Mary Frances Berry on BLM and the Importance of Protest

Now that George Floyd has been laid to rest, the moral reckoning is underway and the real work begins. Today, Philonise Floyd – brother of George – testified to Congress about the violence that ended his sibling’s life, all over a $20 charge. To unpack this moment, Christiane speaks with veteran civil rights activist and academic Mary Frances Berry.

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CHRISTIANE AMANPOUR: What you have written about is prolonged protest. Tell me how that fits in what we’re seeing now on the streets and how protest can shape politics as we go forward in this moment.

MARY FRANCES BERRY, FORMER CHAIR, U.S. COMMISSION ON CIVIL RIGHTS: Well, what I’ve discovered and acted on and written about is that protest has to be persistent. What I worry about at this moment — and most of the campaigns that I’ve been involved in and written about took a time to bear fruit. What I worry about at this moment is that once the mourning for the particular, Mr. Floyd, takes — is over, and at some point it will be, and depending on what course the virus takes and depending on what the imperatives of electoral politics are and campaigning and all that sort of thing, how long will the protests last? There has been an inclination on the part of officials to — once they pass some police reform measures, which will probably be insufficient in my view, they will go on to something else and say that, if you want more done, then go out and vote and, you know, campaign and all that. Voting is important. But you must have protests. It’s an essential ingredient of politics and it must be a longer duration than a week or two weeks or a month. And the virus may not permit it, depending on whether it gets out of hand again.

AMANPOUR: So, let me ask you about that, because clearly, I think everybody understands that if it wasn’t for the protest, this reaction across the United States, across the world probably wouldn’t have unfolded either.

BERRY: Right.

AMANPOUR: And that you see right now, whether it’s some Republicans, certainly the Democrats in Congress, you see across states where its elected leaders in, you know, cities and towns across America who are saying the right thing, a lot of them, and wanting to push the ball forward. What — how do you get the message and who do you need to get the message to to keep up that pressure?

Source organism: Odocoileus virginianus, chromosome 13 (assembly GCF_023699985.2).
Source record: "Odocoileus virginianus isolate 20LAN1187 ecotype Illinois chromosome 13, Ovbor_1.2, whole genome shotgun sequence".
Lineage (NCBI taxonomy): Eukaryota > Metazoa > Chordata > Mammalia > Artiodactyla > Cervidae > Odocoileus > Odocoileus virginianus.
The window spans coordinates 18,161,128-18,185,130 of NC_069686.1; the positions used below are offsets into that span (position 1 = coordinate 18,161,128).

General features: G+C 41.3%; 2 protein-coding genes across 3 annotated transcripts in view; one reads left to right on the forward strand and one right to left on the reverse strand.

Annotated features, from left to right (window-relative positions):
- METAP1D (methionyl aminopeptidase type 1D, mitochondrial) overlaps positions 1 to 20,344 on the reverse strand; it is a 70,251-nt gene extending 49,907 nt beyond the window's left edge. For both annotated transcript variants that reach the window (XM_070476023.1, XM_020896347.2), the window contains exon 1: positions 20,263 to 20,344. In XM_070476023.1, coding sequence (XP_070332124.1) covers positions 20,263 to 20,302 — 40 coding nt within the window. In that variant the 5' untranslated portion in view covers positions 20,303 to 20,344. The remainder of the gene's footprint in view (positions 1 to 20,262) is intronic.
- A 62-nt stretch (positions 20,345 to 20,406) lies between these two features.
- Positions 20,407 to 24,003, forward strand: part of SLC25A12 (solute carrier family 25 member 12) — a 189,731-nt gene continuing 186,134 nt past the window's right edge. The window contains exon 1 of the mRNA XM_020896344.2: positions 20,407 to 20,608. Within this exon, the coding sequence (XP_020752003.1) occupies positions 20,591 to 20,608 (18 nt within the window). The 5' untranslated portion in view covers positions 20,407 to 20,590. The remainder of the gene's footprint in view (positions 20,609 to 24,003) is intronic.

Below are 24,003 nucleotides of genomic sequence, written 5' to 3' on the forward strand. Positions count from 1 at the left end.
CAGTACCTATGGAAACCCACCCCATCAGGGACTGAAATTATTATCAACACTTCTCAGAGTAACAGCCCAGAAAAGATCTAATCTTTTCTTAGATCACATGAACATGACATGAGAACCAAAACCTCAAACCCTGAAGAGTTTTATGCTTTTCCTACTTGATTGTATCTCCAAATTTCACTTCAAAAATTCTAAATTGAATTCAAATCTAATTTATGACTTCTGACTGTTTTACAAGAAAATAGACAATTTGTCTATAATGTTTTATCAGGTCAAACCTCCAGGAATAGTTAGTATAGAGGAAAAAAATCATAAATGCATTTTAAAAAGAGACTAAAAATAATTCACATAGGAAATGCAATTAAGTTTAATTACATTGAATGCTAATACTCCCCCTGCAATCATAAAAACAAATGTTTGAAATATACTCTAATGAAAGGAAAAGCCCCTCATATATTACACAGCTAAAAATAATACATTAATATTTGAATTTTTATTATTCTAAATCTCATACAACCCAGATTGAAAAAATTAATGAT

BERRY: Well, I think the Black Lives Matter people who have been talking in public have said that they understand the need to do that. You see, every time we’ve had a disturbance after some black person has been killed or something happened or what, racial unrest and disturbance, we’ve had a report. And the report, whether it was current commission or other kinds of reports after Martin Luther King was assassinated and so on, usually tells us the things we need to do. One is to reform the police, which we’re talking about right now, because this whole thing was so graphic and so stark. And the other is that we should pass programs, social programs, for poor people and do something about inequality in the country.

About This Episode EXPAND

Veteran civil rights activist Mary Frances Berry joins Christiane Amanpour to discuss the work that lies ahead for the Black Lives Matter movement. Deval Patrick, former governor of Massachusetts, discusses the 2020 election, police reform and racism in the U.S. Admiral Mike Mullen joins Walter Isaacson to discuss his op-ed for The Atlantic entitled “I Cannot Remain Silent.”